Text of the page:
Syndicated 2014-04-05 13:54:10 from Don Marti

The underground collaboration system we (mostly) already have?

Underground publishing is nice, but what if you want to run something like an underground newspaper with an editing process? Or an underground wiki? Or an underground software or design project?

It seems to me that the tools to do it are already coming into being, and most of them have corporate uses, which means that most of the work to implement this is being done on the clock.

You can start your underground collaboration system with Git, but in order to actually organize on work you need an issue tracker, something like Bugs Everywhere. Fortunately you can use git as the backend for miscellaneous collaboration applications using databranches, so you can have just Git as the only data store. No separate database needed for the meta-info such as status, owner, deadline, comments.

The system doesn't need all of the stuff in How Git Could Grow into an Enterprise SCM System, but it would be nice to have multi-blob files, bup style, and essential to have some kind of network object store. Tahoe-LAFS? Or just run a bunch of parts of enterprise-ish software stacks that will work as DHT nodes, as Tor hidden services? Swift? You could have a variety of network object stores feeding the same projects, since they're all the same to Git.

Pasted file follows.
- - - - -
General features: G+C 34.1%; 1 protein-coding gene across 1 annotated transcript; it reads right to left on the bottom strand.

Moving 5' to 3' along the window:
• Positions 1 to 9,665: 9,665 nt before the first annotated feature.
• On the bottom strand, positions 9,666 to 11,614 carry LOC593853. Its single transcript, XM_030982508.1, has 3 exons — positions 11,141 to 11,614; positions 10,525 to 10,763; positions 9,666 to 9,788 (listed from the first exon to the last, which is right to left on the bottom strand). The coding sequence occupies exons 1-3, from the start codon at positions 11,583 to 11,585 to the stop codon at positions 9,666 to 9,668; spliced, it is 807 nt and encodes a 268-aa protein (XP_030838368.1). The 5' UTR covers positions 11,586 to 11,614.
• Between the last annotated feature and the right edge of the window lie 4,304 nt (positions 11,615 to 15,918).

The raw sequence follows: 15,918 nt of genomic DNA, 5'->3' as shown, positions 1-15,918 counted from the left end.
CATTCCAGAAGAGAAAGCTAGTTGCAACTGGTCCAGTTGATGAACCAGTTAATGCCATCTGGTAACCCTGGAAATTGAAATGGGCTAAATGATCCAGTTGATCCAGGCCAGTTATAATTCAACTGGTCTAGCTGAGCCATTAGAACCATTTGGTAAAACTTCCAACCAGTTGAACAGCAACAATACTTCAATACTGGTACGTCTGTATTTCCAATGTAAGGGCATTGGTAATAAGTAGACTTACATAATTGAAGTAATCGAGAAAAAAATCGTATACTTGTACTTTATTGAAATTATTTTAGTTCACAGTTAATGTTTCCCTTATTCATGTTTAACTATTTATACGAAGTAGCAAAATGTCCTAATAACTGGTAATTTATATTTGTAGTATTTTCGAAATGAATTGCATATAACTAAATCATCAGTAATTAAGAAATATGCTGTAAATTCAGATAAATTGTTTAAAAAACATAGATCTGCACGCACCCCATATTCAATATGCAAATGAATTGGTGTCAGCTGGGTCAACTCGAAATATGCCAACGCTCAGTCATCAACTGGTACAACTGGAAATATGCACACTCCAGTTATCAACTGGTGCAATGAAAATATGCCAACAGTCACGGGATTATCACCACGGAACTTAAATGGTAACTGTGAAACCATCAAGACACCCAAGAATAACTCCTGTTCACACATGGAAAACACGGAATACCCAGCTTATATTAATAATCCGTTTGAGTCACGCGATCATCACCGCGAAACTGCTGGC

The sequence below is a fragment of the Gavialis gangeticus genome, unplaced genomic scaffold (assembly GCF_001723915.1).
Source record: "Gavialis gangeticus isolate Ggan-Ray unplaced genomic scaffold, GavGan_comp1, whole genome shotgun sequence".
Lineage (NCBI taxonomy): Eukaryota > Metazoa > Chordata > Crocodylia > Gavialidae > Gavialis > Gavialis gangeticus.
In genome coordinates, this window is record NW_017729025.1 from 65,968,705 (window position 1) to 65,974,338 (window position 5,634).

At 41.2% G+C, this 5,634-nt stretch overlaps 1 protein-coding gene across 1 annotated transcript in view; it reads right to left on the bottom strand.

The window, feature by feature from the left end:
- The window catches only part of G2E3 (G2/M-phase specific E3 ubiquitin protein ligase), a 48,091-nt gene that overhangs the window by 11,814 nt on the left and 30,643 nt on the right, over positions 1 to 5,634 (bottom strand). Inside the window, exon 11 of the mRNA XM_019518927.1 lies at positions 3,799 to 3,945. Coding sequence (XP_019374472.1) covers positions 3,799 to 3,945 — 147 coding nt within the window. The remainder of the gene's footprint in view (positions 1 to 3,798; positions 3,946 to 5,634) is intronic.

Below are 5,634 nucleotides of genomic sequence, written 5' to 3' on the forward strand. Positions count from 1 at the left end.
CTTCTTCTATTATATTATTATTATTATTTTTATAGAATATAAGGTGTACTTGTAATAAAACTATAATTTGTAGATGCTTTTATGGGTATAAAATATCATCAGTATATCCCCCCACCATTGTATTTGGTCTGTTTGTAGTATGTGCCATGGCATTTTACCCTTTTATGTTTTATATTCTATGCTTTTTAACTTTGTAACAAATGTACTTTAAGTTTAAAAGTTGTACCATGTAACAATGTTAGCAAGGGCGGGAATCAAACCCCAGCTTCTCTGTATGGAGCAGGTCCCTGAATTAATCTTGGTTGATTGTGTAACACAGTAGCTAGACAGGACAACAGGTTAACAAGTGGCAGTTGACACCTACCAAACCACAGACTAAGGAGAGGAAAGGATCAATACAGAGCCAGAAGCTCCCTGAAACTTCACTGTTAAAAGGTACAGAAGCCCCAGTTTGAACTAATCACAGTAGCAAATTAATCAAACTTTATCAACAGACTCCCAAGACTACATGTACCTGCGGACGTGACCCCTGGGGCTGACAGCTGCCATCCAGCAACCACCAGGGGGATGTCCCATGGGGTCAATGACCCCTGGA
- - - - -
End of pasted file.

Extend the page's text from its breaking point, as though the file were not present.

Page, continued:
(A first step in adding network object stores to Git would just be a tool that walks through a repository and inserts Git objects into the DHT, or gets objects from the DHT to fill in the gaps. Eventually the corporate SCM market is going to need Git repositories larger than the smallest hard drives they're willing to buy for their code monkeys, so this is likely to improve.)

Put any references you want to share long-term into Namecoin and there's your publishing. To read the publication, a user would get the reference from Namecoin and populate a local Git repository with the required objects. (Naturally most people would use an RSS-reader-like client to do this.)

For live collaboration action, a group could stand up a Git repository as a Tor hidden service (using Gitbucket would make this not such a tweaky sysadmin task) or use something like piehole, with the etcd instances as hidden services and relying on the DHT to share objects. Then periodically "archive" refs to Namecoin.

The final result is subversive as hell but all the parts are either already done or mainly useful for Enterprise IT.

Syndicated 2014-03-29 14:39:33 from Don Marti

Five more questions on ad fraud

Just saw The Five Questions That Will Eliminate Ad Fraud. I'm not sure if those will do it. How about five more?

Since adtech is based on the idea of cheating writers using computers, is anyone surprised that someone came up with the idea of cheating adtech using computers?